If you go down to the garden centre today...

...you may be in for a big surprise. A major new study shows plants and shrubs are flowering up to four weeks ahead of their seasonal schedules
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Some common flowers are blooming so early these days that there is a danger that garden centre plant labels have become meaningless, a new survey has revealed.

Some common flowers are blooming so early these days that there is a danger that garden centre plant labels have become meaningless, a new survey has revealed.

The study, by the Royal Botanic Garden, Edinburgh, shows that certain plants and shrubs, such as spurge laurel and winter jasmine, have advanced their flowering time with the warming climate so much that they have actually shifted seasons. Others, including Anemone blanda, Lonicera korolkowii (a honeysuckle), and Prunus cerasifera (an ornamental plum), have been flowering progressively earlier in recent years and are now blooming about a month earlier than just three years ago.

With the nation expected to besiege garden centres this Easter weekend for the first big plant-buying spree of the year, the study shows that many descriptive labels on flowers have already, in the words of one expert, "lost their meaning". And, if this trend continues, says another, people will have to change how they plan their gardens.

Hazel is perhaps the most extreme example of early blooming. The first flowering of one tree in Edinburgh has advanced by 56 days in three years - from 21 January 2002 to 26 November 2004. Botanist Dr Geoffrey Harper said: "If the trend continues, this spring-flowering shrub will become an autumn-flowering one."

Other star performers were a range of plants that have flowered earlier each year since 2002: winter aconite (flowering 2 February in 2002, 7 January this year); spring snowflake, now two weeks ahead of 2002; dog's tooth violet, 11 days earlier than 2002; and candytuft and crab apple, three weeks ahead of 2002. Last year, snakeshead frittilary, not due out at the time of 2005's survey, was three weeks ahead of 2002.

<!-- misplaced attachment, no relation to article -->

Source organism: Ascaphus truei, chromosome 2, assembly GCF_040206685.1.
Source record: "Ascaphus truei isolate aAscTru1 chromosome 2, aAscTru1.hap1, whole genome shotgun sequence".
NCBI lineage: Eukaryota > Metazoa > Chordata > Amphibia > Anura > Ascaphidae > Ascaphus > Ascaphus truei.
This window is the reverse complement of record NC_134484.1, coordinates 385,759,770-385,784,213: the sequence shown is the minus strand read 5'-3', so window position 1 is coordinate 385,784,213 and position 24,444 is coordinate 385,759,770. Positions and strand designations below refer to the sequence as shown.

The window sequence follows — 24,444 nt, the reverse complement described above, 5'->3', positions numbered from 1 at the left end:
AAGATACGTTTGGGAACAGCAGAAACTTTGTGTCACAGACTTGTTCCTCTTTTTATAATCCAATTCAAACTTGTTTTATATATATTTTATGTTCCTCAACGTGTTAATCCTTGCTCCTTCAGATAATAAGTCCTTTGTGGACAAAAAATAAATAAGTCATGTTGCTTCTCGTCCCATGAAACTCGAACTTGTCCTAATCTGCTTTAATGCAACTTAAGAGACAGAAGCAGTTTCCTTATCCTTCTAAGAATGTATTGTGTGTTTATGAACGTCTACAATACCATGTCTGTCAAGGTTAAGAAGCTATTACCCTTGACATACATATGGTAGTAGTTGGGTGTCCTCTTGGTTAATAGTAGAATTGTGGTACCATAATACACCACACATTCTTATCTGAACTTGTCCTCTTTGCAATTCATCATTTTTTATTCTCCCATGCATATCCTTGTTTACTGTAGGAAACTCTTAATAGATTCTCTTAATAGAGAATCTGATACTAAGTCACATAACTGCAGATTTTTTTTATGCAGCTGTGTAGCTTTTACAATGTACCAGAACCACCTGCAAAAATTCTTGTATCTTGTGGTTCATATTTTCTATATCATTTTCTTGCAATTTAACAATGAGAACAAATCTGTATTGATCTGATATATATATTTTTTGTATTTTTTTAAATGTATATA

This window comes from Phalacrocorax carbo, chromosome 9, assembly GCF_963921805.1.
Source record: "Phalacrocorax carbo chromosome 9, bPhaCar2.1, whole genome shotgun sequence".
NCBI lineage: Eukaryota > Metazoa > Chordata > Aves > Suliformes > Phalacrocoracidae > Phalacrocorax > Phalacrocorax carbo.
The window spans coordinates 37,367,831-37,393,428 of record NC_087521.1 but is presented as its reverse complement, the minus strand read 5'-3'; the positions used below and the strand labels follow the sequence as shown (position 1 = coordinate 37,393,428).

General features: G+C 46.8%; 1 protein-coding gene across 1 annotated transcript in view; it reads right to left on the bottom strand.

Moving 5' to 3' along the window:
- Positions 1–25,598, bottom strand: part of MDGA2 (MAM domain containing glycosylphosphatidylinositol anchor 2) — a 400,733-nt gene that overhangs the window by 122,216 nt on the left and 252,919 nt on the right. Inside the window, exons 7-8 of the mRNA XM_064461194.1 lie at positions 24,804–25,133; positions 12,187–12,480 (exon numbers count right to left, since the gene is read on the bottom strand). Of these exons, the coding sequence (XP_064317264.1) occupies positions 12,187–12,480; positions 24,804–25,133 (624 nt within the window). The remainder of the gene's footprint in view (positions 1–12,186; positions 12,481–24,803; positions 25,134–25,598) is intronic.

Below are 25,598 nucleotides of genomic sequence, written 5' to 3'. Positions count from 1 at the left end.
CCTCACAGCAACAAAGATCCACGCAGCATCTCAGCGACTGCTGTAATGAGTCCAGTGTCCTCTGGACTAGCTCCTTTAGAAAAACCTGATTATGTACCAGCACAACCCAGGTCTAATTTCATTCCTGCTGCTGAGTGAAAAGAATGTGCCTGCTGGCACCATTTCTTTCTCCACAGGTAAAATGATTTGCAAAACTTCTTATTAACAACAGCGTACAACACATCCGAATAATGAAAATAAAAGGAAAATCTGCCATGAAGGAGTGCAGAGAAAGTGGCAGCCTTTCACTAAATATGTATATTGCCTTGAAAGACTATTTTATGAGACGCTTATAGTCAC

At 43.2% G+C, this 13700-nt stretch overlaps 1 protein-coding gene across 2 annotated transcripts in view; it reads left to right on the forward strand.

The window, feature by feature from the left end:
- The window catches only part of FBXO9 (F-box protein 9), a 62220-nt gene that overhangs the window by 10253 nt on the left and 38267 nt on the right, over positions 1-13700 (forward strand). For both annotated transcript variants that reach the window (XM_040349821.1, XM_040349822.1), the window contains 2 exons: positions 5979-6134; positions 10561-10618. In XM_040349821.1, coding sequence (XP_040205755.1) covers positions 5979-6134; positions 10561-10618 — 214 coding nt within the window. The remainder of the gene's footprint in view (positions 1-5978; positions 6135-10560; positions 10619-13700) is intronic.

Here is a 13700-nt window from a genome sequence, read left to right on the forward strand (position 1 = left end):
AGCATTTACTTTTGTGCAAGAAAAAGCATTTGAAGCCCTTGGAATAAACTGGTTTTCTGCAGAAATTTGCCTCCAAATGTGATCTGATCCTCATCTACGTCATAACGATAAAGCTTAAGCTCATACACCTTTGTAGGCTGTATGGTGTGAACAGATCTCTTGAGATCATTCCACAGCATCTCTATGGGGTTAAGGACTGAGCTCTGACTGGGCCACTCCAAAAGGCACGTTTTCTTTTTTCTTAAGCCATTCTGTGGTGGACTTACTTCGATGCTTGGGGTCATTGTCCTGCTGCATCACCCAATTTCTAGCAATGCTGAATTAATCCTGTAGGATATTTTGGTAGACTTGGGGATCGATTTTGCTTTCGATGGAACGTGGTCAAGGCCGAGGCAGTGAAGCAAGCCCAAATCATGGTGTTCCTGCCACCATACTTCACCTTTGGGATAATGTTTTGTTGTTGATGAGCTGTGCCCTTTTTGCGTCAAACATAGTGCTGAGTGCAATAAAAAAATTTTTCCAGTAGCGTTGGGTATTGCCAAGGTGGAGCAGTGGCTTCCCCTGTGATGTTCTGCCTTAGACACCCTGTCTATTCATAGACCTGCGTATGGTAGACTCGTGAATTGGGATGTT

Some plants are quite erratic in their flowering, like spring vetch which opened in mid-February in 2002, then mid-January last year, and early March this year. A few others are actually later, such as arabis, which has become more shy over recent years and is now a fortnight later than in 2002, and a variety of lesser celandine called "Brazen Hussy" which, despite its name, is actually less forward these days than it once was.

All this information comes from Edinburgh's records of phenology (the study of the timing of natural events). These date back to 1850, with lengthy gaps, but, in 2002, experts at the gardens started systematically recording first flowering dates for 65 species. They have now drawn up an Edinburgh Spring Index using the date of first blooms of plants that flowered before 15 March and for which there are complete records. The index shows that the 21 plants that fit these criteria flowered this year, on average, 20.4 days earlier than in 2002.

Dr Stephan Helfer, who studies weather as well as plants at Edinburgh, says the trend for 30 years has been warmer winters, with summer showing a small cooling. He said soil temperature is crucial to triggering flowering, especially in bulbs, and that, helpfully for early bloomers, 2002, 2003 and 2004 all had warmer than average autumns.